Empty Shelves

Whenever I enter the house of someone who I have just met, I look for defining features. What books are on their shelves? What CD’s do they listen to? What art is on their walls?

I recently visited two long-time friends. They are book-people and bookcases adorn every room. Books spill out onto the floor, a pile sits in the bathroom, and their garage, where I have crashed at various times of my life, has precarious towers of crumple covered books. Their walls are also covered in pictures. They are ‘stuff’ people.

Both these people are tech savvy. Their music has long been stored on iPods and there are hardly any audio footprints around the house except for iPod docking stations. But on this visit I was confronted by two paper bags full of books and piles of others sorted on their dinning room table.

“We are in the middle of a project,” one offers apologetically.

“We have almost everything digital now,” the iPad partner offered with the confidence unmoved by the appearance of the iPad 2 within a couple of months since he first brandished his new toy in my house.


A few days later I picked up my youngest son from a play date with a friend whose parents I had not met. Their house was the opposite to my friends: quite empty in comparison. There was a solitary bookcase, stored asthetically with art books sorted by size, and a few modern eye-catching pictures adorned the walls of cafes and jazz musicians.

What did I think of these people? What was my first impression and what were my frames of reference? I had few books to scan, no CD’s and little in the way of art.


It was tough. I had no choice. I had to resort to conversation. In a world of texting and tweeting, of Facebook profiles and LinkedIn status, will the empty shelves provide the last frontier of face-to-face communication?

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Alon Shalev is the author of The Accidental Activist (now available on Kindle) and A Gardener’s Tale. He is the Executive Director of the San Francisco Hillel Foundation, a non-profit that provides spiritual and social justice opportunities to Jewish students in the Bay Area. More on Alon Shalev at http://www.alonshalev.com/and on Twitter (#alonshalevsf).

The Advantages of Twitter

I realize that so far in this series of threads, I have not actually cited Twitter’s advantages over other the other popular social media tools that are widely used today.

Tom Raftery used Twitter to search for a job. He also used Facebook and compared the two. His conclusion was that Twitter brought the quickest and most consistent responses and felt his Twitter network to be more engaged and responsive.

Jeff Glasson, writing for Social Media Today, suggested that this is because there are many things to do on Facebook beyond communicating with another person or persons. Helping a friend quickly and efficiently find employment just might get buried under a new game, revealing photos and avoiding vampire bites.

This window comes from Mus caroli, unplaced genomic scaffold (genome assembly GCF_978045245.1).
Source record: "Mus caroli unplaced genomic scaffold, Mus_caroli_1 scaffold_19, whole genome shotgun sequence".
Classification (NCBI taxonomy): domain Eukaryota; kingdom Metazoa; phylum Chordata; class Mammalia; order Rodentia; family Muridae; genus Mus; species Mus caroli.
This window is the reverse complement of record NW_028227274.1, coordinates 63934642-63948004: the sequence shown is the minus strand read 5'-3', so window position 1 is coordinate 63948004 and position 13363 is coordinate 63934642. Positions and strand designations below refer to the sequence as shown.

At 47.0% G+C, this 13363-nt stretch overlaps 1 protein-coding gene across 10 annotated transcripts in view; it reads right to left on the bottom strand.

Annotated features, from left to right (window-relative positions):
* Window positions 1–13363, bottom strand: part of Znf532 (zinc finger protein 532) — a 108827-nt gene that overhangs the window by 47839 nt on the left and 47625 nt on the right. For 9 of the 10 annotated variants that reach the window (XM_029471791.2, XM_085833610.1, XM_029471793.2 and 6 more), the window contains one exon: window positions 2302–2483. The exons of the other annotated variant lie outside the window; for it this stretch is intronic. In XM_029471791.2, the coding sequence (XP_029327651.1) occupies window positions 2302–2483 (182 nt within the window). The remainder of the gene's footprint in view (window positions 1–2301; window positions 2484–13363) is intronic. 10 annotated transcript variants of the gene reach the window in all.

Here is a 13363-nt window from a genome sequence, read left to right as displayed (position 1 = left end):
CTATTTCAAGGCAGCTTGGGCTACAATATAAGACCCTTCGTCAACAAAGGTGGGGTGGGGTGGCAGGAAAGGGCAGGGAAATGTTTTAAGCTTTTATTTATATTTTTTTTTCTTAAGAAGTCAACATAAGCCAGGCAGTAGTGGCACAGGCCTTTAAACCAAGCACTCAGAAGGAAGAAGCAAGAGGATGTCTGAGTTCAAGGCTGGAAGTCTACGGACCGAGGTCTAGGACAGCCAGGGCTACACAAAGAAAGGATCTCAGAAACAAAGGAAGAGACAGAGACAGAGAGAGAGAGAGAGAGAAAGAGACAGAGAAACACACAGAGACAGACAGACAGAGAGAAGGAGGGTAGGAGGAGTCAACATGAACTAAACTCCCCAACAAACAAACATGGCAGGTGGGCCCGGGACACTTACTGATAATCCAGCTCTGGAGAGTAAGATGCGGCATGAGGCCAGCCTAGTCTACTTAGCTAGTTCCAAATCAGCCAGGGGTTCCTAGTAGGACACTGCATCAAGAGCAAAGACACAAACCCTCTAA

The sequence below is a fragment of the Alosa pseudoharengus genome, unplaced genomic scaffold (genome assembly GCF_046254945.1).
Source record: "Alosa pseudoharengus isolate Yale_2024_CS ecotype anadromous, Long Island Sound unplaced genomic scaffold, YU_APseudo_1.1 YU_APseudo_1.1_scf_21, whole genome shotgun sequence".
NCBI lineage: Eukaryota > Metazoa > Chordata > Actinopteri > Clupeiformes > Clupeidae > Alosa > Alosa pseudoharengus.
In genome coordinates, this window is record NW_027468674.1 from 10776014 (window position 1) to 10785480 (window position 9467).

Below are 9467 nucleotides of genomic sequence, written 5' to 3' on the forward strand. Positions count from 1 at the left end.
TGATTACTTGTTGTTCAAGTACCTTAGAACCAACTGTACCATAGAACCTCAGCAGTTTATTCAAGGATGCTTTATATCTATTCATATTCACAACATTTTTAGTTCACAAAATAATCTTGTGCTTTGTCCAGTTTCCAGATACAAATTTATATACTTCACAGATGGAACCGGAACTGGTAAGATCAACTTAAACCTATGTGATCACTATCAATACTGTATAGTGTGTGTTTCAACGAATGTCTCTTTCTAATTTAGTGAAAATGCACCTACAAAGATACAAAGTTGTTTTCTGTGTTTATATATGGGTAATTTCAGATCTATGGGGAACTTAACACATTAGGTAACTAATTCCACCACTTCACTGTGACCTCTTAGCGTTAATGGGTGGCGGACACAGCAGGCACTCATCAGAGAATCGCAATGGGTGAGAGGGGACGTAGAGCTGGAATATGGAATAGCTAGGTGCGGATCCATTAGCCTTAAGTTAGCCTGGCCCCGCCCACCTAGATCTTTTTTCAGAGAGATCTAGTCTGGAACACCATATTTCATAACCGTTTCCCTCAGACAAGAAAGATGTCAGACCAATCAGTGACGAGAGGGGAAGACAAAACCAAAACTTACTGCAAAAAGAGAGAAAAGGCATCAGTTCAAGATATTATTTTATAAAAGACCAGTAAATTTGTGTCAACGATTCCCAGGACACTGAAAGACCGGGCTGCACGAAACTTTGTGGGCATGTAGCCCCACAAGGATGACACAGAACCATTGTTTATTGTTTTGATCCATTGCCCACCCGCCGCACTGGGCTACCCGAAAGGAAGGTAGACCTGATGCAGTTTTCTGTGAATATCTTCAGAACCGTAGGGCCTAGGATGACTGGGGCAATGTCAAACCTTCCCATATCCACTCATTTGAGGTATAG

Twitter does one thing and it does it well. It is straight forward communication without bells or whistles. What seems to be the most important factor is the people you chose to follow. If they are players, connected, and motivated, you have a serious team to back you up.

Charlene Li points out that Facebook, whatever it subsequently became, began as a student platform. Business professionals claim to make up only about 34% of Facebook, but make up the vast majority of Twitter users.

I think there is a danger that we might generalize too much. Facebook has some serious, artistic and philanthropic uses, and Twitter is utilized for which commercial you prefer in the Superbowl.

What I have learned from this is to seriously consider who I follow on Twitter and with whom I spend time. Right now, it is still a mass of ### hash@@. I want something different from Twitter than what I already have on my blog, website, Facebook page, LinkedIn profile, authorsden page, and Amazon Author’s page. Otherwise it becomes just another social media site to maintain, another chore, another distraction from writing.


Any ideas?

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Alon Shalev is the author of The Accidental Activist (now available on Kindle) and A Gardener’s Tale. He is the Executive Director of the San Francisco Hillel Foundation, a non-profit that provides spiritual and social justice opportunities to Jewish students in the Bay Area. More on Alon Shalev at http://www.alonshalev.com/and on Twitter (#alonshalevsf).

Tweet Tweet

“What! You’re not on Twitter? Why’s that?”

This response is usually elicited from someone who tweets and is either very proud that they are so cutting edge, or need to justify the time they are spending each day on social media. I try and explain that I blog daily, am on Facebook, maintain a website, and try to add an opinion post at least weekly on one of the LinkedIn e-groups where I hang around.

All this while editing one manuscript, writing another and trying to sell the novels I have already published (and I haven’t mentioned family, full-time job, and those annoying staples like sleeping, eating, doing laundry and hitting the gym).

Why are there only 24 hours in a day? But then again, why only 140 characters in a tweet?

Twitter is defined by Tweetnet as “a social networking and microblogging service” in which you can update your friends and followers with up-to-the-minute accounts of what you are doing.

Now I can understand why a celebrity like Charlie Sheen or LeBron James attract attention, but why me? My mother is extremely interested in what I have to eat for lunch, but it probably stops there. My original blog was about Alon Shalev, the author, and it had a very small following. While I am sure that a lot of the people I network with are interested in my imminent rise to fame as a leading social commentator of our time (in other words as someone who is very opinionated), they are not interested in the mundane activities that we all share.

Tweetnet also suggests that Twitter allows for “informal collaboration and quick information sharing that provides relief from rising email and IM fatigue.”